We need to wait for trends, using further rounds of results, before we can assess the significance of these figures and establish whether the authorities feel it is safe to resume competitive games next month.
Gary Neville has warned that more players may reject a return to Premier League training - but Jamie Carragher says he is increasingly confident that the league will resume this summer.
"I know there are Premier League clubs with five or six players who don't want to return or are uncomfortable with certain things around stage two or three," Neville told The Football Show.
"We do have more problems and issues to resolve over the coming weeks."
The league voted unanimously on Monday to start 'small group' training with immediate effect.
But Carragher doesn't believe the reluctance of a small number of players to return to training is likely to derail plans to resume the Premier League season this summer.
He said: "We have always said on this show that if a player does not feel safe or sound to go back, he can't go back. This was always going to be the case that maybe one or two players in every squad may not feel safe and may not want to go back.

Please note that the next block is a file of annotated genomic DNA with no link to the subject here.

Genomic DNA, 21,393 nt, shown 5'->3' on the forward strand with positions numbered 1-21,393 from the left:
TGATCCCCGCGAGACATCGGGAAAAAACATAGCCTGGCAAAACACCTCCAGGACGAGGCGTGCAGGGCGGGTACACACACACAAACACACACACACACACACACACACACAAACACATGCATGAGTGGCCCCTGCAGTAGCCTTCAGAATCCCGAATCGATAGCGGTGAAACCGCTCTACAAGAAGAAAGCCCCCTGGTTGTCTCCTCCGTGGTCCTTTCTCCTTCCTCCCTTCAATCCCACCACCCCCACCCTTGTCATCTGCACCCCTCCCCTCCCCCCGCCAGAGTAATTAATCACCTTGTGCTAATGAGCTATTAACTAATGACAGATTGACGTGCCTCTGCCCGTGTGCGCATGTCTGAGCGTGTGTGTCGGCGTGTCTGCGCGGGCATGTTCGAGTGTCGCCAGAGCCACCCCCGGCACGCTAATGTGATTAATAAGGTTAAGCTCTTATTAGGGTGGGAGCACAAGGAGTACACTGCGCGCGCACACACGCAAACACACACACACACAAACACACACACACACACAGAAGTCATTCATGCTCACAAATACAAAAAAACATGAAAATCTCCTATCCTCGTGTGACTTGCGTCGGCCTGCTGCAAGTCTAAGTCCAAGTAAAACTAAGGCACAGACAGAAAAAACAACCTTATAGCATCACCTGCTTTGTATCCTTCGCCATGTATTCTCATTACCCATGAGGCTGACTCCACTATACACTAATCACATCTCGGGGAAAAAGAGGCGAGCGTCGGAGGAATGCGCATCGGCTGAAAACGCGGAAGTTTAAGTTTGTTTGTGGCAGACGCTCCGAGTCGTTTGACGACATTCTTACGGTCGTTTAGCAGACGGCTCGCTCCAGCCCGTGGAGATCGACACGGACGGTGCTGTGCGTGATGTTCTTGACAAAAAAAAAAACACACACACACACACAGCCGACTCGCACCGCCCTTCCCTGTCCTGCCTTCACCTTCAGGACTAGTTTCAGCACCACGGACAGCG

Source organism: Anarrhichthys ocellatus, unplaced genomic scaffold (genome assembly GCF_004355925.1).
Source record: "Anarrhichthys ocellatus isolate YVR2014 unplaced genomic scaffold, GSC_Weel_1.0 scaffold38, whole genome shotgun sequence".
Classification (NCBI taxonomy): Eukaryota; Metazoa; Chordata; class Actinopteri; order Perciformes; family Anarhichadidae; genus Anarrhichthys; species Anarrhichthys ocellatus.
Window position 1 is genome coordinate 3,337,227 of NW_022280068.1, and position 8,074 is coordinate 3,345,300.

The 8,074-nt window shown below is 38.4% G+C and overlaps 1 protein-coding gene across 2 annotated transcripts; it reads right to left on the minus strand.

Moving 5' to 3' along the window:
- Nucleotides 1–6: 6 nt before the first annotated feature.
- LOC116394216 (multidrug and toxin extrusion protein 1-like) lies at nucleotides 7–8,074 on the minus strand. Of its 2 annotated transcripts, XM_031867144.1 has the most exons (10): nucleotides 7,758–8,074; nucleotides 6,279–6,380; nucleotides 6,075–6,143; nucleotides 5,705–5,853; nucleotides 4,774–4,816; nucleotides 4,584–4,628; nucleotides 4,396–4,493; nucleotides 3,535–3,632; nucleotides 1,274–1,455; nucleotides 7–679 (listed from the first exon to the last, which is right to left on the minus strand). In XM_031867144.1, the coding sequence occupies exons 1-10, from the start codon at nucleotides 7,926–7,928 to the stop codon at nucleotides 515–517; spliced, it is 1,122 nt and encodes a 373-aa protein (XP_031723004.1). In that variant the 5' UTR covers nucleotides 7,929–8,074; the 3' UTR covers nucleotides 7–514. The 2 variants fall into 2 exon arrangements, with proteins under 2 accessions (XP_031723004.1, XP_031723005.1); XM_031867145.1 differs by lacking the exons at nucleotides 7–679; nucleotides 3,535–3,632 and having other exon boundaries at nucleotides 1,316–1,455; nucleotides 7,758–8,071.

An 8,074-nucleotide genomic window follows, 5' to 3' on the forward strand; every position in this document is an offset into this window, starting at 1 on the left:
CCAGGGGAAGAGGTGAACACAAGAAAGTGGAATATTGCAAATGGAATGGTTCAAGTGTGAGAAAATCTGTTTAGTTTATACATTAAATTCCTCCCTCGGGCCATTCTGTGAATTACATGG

"I do not think that would stop the Premier League going on. If players en masse said they did not want to be involved, then that would be a big problem.
"But if one or two players in every club, that is something the clubs and Premier League will just have to accept and try and get them on board going forward."
Watford captain Troy Deeney has said he will not return to training this week amid concerns for his own son's health, as well as that of BAME players.
"We're due back in this week. I've said I'm not going in. It's nothing to do with financial gain," Deeney said on Eddie Hearn and Tony Bellew's Talk The Talk podcast. "When I go into full detail about my personal situation, everyone here will go 'no problem'.
"My son is five months and he's had breathing difficulties. I don't want to come home and put him in more danger. You've got to drive in in your own kit, you can't have showers, then drive back in the same dirty kit you've got.
"If I'm putting my clothing in with my son's or my missus' it's more likely to be in the house."